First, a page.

About Leadership

Some tips from Robin Sharma, regarding leadership qualities.
The Eyes of Leadership
The sad fact is that most people see the worst in others – they see them through the eyes of their own anger, fear and limitation. If someone shows up late for a meeting, they impute a negative intent on that person, saying “they are so rude”. If someone makes a mistake on an expense report, they grumble “that person is so dishonest”. If someone miscommunicates a point, they silently say “she's a liar”. Leaders are different. They look for the best in people.
I want to be clear. I'm not suggesting that leaders do not confront reality. Not at all. What I'm saying is that the best leaders see through the eyes of understanding. If someone is late, they try to get to the truth. Maybe there's a time management problem to coach around or a sick child to help. An error on an expense account could be the result of a poor process in place or the employee's disorganization. The miscommunication might be all about the person communicating having weak skills in this area. An opportunity for improvement.
Today, rather than looking for the worst in people, I invite you to look for what's best within them. Sure some people really are inconsiderate or dishonest or uncaring. But in my experience – and I've worked with a lot of people over the years – most people are good. Few human beings wake up in the morning and ask themselves: “What can I do today to mess up someone else's day or undermine my credibility?” Most of the mistakes people make are the result of a lack of awareness. And here's the payoff for you: as you seek out the good in people, not only will they want to show up more fully for you, but you will see more good in your world.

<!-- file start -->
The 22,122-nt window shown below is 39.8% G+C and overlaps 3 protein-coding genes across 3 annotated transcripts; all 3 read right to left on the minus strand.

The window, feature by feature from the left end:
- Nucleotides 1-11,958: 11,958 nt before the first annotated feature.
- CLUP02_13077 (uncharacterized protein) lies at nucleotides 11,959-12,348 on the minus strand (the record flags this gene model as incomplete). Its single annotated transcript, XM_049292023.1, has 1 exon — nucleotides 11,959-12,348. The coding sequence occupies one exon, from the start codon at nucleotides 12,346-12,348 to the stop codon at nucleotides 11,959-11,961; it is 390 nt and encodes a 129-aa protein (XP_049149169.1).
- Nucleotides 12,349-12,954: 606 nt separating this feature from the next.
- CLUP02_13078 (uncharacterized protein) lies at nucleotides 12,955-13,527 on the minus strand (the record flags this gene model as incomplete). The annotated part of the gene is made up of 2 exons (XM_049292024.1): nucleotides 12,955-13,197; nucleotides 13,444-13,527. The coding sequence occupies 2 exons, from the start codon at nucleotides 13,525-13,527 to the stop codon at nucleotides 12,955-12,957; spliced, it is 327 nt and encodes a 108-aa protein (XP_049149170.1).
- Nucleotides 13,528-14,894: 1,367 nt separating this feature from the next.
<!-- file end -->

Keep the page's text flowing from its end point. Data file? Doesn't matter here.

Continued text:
Do Your Part
Big question for you: “what are you doing to help build a new and better world?” Don't blame the politicians. Don't blame those around you. Don't blame your parents or your background. Doing so is playing the victim and this world has far too many people playing the victim when they could be shining and making a profound difference. Mother Teresa said it so much better than I ever could: “if each of us would only sweep their own doorstep, the whole world would be clean.” Nice.
Blaming others is excusing yourself. Telling yourself that you – as an army of one – cannot have an impact is giving away your power. A couple of college kids got their hands on empty school buses and drove them into New Orleans when everybody else said the city was unapproachable. A little man in a loincloth named Mohandas Gandhi freed an entire nation. A college student named Richard Branson took some initiative to start a record label on a shoestring that has since morphed into the Virgin empire. You are no different from them. We are all flesh and bones – cut from the same cloth.
In a recent issue of Vanity Fair, Jennifer Aniston said that she gives herself one day to play victim after a challenging event. After that day of feeling sorry for herself and powerless, she wakes up and takes ownership over the way her life looks. And if she doesn't like a piece of it she sets about to change it. That's personal leadership.
What don't you like about your life or the organization you work for or the country you live in? Make a list. Write it down. Shout it out. And then do something to improve things. Anything. Start small or go big. Just do something. Today. Now. The world will be better for it.
Leadership is About Clarity
Just read a line by famed designer Karim Rashid: "I think we should always be looking 15 minutes ahead." I suggest we should always be thinking 15 years ahead. Clarity precedes mastery and it's impossible to create an outcome/goal/result that you can't even see.